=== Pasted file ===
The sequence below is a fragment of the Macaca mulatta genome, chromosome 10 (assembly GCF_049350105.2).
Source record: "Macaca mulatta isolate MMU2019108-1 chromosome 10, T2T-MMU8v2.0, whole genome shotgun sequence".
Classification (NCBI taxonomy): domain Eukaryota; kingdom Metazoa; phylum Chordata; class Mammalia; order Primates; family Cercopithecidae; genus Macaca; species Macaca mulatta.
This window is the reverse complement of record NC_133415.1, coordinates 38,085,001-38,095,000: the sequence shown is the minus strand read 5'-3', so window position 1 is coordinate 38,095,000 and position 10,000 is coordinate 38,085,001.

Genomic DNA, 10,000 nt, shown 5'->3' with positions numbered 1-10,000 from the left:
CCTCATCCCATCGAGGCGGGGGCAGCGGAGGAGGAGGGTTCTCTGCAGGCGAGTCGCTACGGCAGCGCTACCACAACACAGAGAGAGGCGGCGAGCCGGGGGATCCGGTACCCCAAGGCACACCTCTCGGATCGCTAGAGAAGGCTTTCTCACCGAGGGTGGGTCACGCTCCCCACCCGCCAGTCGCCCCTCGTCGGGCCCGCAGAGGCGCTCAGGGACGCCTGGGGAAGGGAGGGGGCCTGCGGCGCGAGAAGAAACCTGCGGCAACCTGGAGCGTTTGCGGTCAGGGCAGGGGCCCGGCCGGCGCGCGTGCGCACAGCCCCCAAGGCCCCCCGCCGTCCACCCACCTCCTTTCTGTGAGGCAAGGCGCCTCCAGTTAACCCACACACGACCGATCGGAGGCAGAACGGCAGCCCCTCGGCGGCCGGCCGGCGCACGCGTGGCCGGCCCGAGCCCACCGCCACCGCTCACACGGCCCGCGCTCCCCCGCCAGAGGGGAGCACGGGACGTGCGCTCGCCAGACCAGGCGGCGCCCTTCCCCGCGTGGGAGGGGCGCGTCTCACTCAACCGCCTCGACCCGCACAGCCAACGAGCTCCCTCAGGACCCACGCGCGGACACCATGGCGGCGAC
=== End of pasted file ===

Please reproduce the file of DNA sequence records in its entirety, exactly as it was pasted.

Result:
The sequence below is a fragment of the Macaca mulatta genome, chromosome 10 (assembly GCF_049350105.2).
Source record: "Macaca mulatta isolate MMU2019108-1 chromosome 10, T2T-MMU8v2.0, whole genome shotgun sequence".
Classification (NCBI taxonomy): domain Eukaryota; kingdom Metazoa; phylum Chordata; class Mammalia; order Primates; family Cercopithecidae; genus Macaca; species Macaca mulatta.
This window is the reverse complement of record NC_133415.1, coordinates 38,085,001-38,095,000: the sequence shown is the minus strand read 5'-3', so window position 1 is coordinate 38,095,000 and position 10,000 is coordinate 38,085,001.

Genomic DNA, 10,000 nt, shown 5'->3' with positions numbered 1-10,000 from the left:
CCTCATCCCATCGAGGCGGGGGCAGCGGAGGAGGAGGGTTCTCTGCAGGCGAGTCGCTACGGCAGCGCTACCACAACACAGAGAGAGGCGGCGAGCCGGGGGATCCGGTACCCCAAGGCACACCTCTCGGATCGCTAGAGAAGGCTTTCTCACCGAGGGTGGGTCACGCTCCCCACCCGCCAGTCGCCCCTCGTCGGGCCCGCAGAGGCGCTCAGGGACGCCTGGGGAAGGGAGGGGGCCTGCGGCGCGAGAAGAAACCTGCGGCAACCTGGAGCGTTTGCGGTCAGGGCAGGGGCCCGGCCGGCGCGCGTGCGCACAGCCCCCAAGGCCCCCCGCCGTCCACCCACCTCCTTTCTGTGAGGCAAGGCGCCTCCAGTTAACCCACACACGACCGATCGGAGGCAGAACGGCAGCCCCTCGGCGGCCGGCCGGCGCACGCGTGGCCGGCCCGAGCCCACCGCCACCGCTCACACGGCCCGCGCTCCCCCGCCAGAGGGGAGCACGGGACGTGCGCTCGCCAGACCAGGCGGCGCCCTTCCCCGCGTGGGAGGGGCGCGTCTCACTCAACCGCCTCGACCCGCACAGCCAACGAGCTCCCTCAGGACCCACGCGCGGACACCATGGCGGCGAC